The story of lefty Chet Nichols’ impact on Red Sox baseball
February 22nd is the birthday of former Red Sox lefty Chet Nichols, a native of Pawtucket, Rhode Island. Nichols is also connected to both Boston teams as his first calling to MLB was with the Boston Braves in 1950.
Nichols’s debut season was spectacular, going 11-8 and winning the National League ERA title. There were apparent comparisons to fellow lefty Warren Spahn, and Nichols finished second in the Rookie of The Year voting to a Giants outfielder – Willie Mays. Then it was off to the military.
When Nichols returned, the Braves were in Milwaukee, and Nichols never got the traction of his rookie season. By 1956 he was gone from the MLB landscape, and it was a long stint in the minors until 1960 when Nichols returned to Boston as a Red Sox. Spot starting and cleaning up duties from the bullpen produced a 5-8 record over four seasons.
The following year it was Cinncinatti and then retired back to Pawtucket. A mediocre career, but Nichols’s second career was quite different as he became a successful banker and, as Paul Harvey would say, “Now for the rest of the story.”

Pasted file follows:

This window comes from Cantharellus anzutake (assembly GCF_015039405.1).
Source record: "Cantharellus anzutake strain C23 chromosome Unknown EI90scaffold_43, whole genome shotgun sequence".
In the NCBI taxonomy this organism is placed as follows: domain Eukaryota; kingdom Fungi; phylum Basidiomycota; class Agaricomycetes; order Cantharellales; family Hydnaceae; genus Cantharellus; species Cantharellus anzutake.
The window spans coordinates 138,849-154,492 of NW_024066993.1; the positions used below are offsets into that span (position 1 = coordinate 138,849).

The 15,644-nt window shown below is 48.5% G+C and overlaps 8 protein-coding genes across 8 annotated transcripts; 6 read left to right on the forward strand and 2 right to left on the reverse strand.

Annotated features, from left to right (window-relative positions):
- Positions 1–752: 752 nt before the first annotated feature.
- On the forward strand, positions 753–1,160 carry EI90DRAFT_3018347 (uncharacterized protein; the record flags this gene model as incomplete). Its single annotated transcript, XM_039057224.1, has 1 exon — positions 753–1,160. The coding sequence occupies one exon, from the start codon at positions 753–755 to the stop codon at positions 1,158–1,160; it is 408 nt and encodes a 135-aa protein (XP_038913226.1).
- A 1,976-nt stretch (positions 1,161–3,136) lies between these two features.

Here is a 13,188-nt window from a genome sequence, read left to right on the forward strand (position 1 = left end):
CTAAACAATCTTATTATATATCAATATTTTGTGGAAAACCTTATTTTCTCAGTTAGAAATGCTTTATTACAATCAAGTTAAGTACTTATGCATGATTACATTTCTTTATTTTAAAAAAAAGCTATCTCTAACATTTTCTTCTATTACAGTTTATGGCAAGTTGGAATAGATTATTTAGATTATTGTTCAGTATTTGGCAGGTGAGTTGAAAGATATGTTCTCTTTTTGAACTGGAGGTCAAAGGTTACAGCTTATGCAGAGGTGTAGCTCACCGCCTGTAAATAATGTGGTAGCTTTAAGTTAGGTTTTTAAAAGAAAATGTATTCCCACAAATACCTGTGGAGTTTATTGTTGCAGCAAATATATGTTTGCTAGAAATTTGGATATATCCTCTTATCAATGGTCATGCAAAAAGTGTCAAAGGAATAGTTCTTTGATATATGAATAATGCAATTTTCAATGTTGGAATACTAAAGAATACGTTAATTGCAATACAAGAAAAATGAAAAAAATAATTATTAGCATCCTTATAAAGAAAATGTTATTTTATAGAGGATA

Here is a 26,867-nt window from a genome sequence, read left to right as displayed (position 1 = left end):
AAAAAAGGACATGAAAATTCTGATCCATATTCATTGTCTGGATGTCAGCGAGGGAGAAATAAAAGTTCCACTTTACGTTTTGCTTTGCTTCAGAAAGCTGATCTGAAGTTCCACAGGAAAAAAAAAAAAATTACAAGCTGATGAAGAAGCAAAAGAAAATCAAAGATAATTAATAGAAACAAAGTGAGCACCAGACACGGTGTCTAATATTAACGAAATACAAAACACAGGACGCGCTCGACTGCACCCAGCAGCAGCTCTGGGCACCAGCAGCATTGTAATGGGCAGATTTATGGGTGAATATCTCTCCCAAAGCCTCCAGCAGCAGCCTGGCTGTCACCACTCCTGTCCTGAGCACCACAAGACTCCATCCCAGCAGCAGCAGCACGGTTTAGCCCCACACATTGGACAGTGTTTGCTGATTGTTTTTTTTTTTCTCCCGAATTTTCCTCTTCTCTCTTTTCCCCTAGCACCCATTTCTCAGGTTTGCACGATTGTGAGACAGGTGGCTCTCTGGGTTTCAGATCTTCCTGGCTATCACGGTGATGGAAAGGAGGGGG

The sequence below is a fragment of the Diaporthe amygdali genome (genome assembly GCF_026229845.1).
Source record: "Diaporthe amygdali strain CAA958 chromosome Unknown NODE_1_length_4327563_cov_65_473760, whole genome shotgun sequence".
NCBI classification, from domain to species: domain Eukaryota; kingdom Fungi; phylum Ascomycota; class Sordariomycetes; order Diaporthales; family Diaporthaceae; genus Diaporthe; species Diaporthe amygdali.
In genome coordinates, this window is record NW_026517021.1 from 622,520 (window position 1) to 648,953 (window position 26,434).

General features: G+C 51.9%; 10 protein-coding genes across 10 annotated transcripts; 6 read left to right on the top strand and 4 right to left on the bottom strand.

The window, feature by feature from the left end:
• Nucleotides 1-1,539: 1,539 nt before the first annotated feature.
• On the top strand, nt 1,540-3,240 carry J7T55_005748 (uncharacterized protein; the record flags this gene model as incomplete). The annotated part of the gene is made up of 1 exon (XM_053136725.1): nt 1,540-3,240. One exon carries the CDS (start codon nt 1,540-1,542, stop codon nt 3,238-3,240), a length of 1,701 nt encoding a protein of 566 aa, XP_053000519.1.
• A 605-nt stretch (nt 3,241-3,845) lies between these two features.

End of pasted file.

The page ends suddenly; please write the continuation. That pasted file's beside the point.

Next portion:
In 1976 the Red Sox minor league franchise in Pawtucket went bankrupt. The expectation was the sinking franchise would be sold and moved until Nichols stepped in. Nichols was quite friendly with Ben Mondor, which set Mondor purchasing the team in motion with assistance from banker Nichols.
Nichols never lost his Red Sox connection and convinced the Red Sox to move Mike Tamburro from Elmira to Pawtucket to be GM. Tamburro was the youngest GM in professional baseball and this move became critical to refreshing the PawSox. Sometimes the stars do align, which became the impetus for the PawSox to be one of the most successful operations in minor league baseball.
McCoy Stadium was renovated, and the park spruced up. As an occasional PawSox fan, the changes were notable, and I was not alone. Attendance increased, parking remained free, food service had a noticeable improvement, and the on-field product was worth a visit.
Mondor became a baseball minor league legend for his hands-on approach to all things PawSox. In 2004, Mondor became a member of the Red Sox Hall of Fame and a similar honor to the International League Hall of Fame. Mondor passed away in 2010, and so have the PawSox with a move to Worcester.
Tamburro is the other part of the success story for Pawtucket. Five times the International League Executive of The Year. Tamburro has served on numerous minor league baseball committees, and he served as president of the PawSox for 30 years. Today and with a bit of irony, the Worcester-born Tamburro is Vice Chairman of the WooSox.
Nichols’s career may have been mediocre, but his influence on Red Sox history is not. A hometown kid who returned home and became instrumental in saving the Red Sox affiliate in Pawtucket. Nichols died in 1995 of cancer at age-64.